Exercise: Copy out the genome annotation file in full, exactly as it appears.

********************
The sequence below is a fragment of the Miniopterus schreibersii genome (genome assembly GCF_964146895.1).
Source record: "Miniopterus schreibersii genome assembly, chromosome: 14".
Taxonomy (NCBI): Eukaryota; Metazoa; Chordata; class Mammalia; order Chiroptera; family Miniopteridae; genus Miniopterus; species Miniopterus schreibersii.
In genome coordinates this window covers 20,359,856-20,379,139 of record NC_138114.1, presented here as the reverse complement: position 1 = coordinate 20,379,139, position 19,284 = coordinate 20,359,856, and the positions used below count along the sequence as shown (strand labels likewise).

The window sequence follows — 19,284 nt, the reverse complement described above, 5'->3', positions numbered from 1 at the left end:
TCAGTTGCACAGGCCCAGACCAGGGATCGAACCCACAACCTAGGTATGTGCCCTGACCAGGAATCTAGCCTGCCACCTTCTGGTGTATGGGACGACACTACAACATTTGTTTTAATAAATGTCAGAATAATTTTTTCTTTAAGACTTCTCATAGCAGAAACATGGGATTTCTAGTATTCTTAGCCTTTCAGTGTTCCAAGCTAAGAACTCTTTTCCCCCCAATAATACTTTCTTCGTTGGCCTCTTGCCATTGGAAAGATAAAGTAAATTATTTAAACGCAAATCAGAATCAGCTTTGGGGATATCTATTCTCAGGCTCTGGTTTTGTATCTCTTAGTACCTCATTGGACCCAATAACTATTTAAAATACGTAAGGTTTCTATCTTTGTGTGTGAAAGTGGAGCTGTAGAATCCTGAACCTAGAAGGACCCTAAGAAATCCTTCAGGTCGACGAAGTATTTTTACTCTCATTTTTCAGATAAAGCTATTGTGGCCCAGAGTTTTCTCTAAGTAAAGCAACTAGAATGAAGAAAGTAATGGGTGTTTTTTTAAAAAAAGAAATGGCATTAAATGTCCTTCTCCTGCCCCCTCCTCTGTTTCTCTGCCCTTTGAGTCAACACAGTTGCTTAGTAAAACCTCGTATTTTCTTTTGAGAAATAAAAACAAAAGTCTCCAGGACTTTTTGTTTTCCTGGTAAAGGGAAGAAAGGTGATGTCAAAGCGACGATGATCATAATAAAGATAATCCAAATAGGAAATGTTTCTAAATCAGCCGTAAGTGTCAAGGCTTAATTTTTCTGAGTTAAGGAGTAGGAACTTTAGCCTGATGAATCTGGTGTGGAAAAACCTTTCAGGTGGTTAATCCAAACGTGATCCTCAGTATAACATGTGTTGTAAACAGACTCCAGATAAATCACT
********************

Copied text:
The sequence below is a fragment of the Miniopterus schreibersii genome (genome assembly GCF_964146895.1).
Source record: "Miniopterus schreibersii genome assembly, chromosome: 14".
Taxonomy (NCBI): Eukaryota; Metazoa; Chordata; class Mammalia; order Chiroptera; family Miniopteridae; genus Miniopterus; species Miniopterus schreibersii.
In genome coordinates this window covers 20,359,856-20,379,139 of record NC_138114.1, presented here as the reverse complement: position 1 = coordinate 20,379,139, position 19,284 = coordinate 20,359,856, and the positions used below count along the sequence as shown (strand labels likewise).

The window sequence follows — 19,284 nt, the reverse complement described above, 5'->3', positions numbered from 1 at the left end:
TCAGTTGCACAGGCCCAGACCAGGGATCGAACCCACAACCTAGGTATGTGCCCTGACCAGGAATCTAGCCTGCCACCTTCTGGTGTATGGGACGACACTACAACATTTGTTTTAATAAATGTCAGAATAATTTTTTCTTTAAGACTTCTCATAGCAGAAACATGGGATTTCTAGTATTCTTAGCCTTTCAGTGTTCCAAGCTAAGAACTCTTTTCCCCCCAATAATACTTTCTTCGTTGGCCTCTTGCCATTGGAAAGATAAAGTAAATTATTTAAACGCAAATCAGAATCAGCTTTGGGGATATCTATTCTCAGGCTCTGGTTTTGTATCTCTTAGTACCTCATTGGACCCAATAACTATTTAAAATACGTAAGGTTTCTATCTTTGTGTGTGAAAGTGGAGCTGTAGAATCCTGAACCTAGAAGGACCCTAAGAAATCCTTCAGGTCGACGAAGTATTTTTACTCTCATTTTTCAGATAAAGCTATTGTGGCCCAGAGTTTTCTCTAAGTAAAGCAACTAGAATGAAGAAAGTAATGGGTGTTTTTTTAAAAAAAGAAATGGCATTAAATGTCCTTCTCCTGCCCCCTCCTCTGTTTCTCTGCCCTTTGAGTCAACACAGTTGCTTAGTAAAACCTCGTATTTTCTTTTGAGAAATAAAAACAAAAGTCTCCAGGACTTTTTGTTTTCCTGGTAAAGGGAAGAAAGGTGATGTCAAAGCGACGATGATCATAATAAAGATAATCCAAATAGGAAATGTTTCTAAATCAGCCGTAAGTGTCAAGGCTTAATTTTTCTGAGTTAAGGAGTAGGAACTTTAGCCTGATGAATCTGGTGTGGAAAAACCTTTCAGGTGGTTAATCCAAACGTGATCCTCAGTATAACATGTGTTGTAAACAGACTCCAGATAAATCACT